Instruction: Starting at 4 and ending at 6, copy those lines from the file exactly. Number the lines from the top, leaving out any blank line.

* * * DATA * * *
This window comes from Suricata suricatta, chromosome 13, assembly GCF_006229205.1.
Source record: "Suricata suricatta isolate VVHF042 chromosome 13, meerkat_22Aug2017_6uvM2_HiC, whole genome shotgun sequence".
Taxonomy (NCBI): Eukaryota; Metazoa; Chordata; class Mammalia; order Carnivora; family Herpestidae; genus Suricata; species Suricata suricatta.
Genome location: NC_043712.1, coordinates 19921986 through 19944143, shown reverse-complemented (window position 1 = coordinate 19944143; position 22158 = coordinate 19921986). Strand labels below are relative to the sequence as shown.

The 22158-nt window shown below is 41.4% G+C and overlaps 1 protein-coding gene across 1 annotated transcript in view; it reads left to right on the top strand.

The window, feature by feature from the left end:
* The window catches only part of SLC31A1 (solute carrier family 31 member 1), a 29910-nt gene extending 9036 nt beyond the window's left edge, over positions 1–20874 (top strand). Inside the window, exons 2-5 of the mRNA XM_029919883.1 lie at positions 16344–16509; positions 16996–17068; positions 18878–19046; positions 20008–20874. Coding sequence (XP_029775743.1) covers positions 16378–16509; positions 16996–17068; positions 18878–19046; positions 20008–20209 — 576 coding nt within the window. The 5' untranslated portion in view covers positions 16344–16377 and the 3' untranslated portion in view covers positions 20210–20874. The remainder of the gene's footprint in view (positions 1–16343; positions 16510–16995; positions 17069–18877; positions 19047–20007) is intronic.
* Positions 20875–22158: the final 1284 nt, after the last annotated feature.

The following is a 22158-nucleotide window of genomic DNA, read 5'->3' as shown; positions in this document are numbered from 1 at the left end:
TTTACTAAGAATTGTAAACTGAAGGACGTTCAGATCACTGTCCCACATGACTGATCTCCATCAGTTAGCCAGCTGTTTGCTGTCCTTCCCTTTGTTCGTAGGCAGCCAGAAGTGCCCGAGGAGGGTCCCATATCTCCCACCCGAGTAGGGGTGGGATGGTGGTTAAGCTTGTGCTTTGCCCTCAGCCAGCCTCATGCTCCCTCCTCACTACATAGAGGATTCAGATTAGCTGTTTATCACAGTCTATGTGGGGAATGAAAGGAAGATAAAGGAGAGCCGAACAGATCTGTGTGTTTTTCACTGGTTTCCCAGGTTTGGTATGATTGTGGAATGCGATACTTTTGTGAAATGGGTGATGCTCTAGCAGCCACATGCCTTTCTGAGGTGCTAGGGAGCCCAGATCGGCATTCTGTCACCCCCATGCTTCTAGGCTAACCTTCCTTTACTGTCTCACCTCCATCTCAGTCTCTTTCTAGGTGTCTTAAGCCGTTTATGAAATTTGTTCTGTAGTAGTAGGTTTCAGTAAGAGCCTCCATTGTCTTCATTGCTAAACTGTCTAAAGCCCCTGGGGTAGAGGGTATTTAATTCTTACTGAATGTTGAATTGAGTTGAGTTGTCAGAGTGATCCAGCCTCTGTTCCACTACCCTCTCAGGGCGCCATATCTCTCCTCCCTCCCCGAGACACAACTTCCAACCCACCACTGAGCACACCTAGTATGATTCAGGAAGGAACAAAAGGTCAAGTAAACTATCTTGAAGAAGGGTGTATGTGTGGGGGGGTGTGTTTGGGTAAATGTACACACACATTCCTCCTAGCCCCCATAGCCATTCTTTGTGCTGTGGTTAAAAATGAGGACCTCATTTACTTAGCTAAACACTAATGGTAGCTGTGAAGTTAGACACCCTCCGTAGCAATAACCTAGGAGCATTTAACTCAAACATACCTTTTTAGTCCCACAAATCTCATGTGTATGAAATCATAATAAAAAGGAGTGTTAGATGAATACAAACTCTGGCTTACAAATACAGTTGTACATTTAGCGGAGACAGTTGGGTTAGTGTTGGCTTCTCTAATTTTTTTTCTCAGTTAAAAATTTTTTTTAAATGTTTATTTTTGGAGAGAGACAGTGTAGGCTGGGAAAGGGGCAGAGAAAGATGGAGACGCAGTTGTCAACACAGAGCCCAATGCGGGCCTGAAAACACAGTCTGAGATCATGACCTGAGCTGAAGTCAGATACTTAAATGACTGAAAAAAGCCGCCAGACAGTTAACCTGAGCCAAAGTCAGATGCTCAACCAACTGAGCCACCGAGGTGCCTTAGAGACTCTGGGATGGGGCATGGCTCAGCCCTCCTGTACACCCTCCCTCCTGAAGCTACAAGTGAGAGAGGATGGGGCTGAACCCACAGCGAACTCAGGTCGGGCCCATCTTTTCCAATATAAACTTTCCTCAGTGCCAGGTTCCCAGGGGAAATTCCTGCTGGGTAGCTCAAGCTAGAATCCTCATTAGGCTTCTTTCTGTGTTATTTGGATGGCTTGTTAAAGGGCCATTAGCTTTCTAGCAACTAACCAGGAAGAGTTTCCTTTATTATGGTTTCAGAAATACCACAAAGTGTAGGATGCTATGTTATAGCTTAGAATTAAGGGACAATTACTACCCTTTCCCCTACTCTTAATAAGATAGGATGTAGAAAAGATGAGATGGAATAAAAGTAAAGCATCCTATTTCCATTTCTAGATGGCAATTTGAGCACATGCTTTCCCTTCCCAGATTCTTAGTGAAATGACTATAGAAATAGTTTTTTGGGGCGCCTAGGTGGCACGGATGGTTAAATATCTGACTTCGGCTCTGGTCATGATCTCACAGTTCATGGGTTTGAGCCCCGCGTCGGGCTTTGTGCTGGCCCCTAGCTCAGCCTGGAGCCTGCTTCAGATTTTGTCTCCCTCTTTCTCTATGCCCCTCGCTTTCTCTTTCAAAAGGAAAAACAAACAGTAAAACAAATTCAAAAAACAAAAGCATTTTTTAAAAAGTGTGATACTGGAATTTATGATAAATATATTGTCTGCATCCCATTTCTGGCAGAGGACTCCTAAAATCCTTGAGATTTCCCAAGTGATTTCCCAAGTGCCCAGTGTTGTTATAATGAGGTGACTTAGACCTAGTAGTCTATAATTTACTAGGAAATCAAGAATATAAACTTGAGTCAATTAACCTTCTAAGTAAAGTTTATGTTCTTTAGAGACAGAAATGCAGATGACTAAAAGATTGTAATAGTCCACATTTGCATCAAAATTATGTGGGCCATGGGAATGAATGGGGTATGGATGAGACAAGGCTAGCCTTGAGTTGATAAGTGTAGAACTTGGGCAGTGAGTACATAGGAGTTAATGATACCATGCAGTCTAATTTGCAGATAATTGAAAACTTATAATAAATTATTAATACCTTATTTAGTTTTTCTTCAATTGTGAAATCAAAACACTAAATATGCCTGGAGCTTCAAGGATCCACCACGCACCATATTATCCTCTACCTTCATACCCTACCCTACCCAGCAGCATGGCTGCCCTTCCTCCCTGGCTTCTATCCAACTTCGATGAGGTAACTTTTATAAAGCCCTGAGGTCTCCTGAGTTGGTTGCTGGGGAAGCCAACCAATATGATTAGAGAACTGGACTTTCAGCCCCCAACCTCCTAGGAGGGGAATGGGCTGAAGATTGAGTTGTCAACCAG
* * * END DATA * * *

Genome location: NC_043712.1, coordinates 19921986 through 19944143, shown reverse-complemented (window position 1 = coordinate 19944143; position 22158 = coordinate 19921986). Strand labels below are relative to the sequence as shown.

The 22158-nt window shown below is 41.4% G+C and overlaps 1 protein-coding gene across 1 annotated transcript in view; it reads left to right on the top strand.

The window, feature by feature from the left end: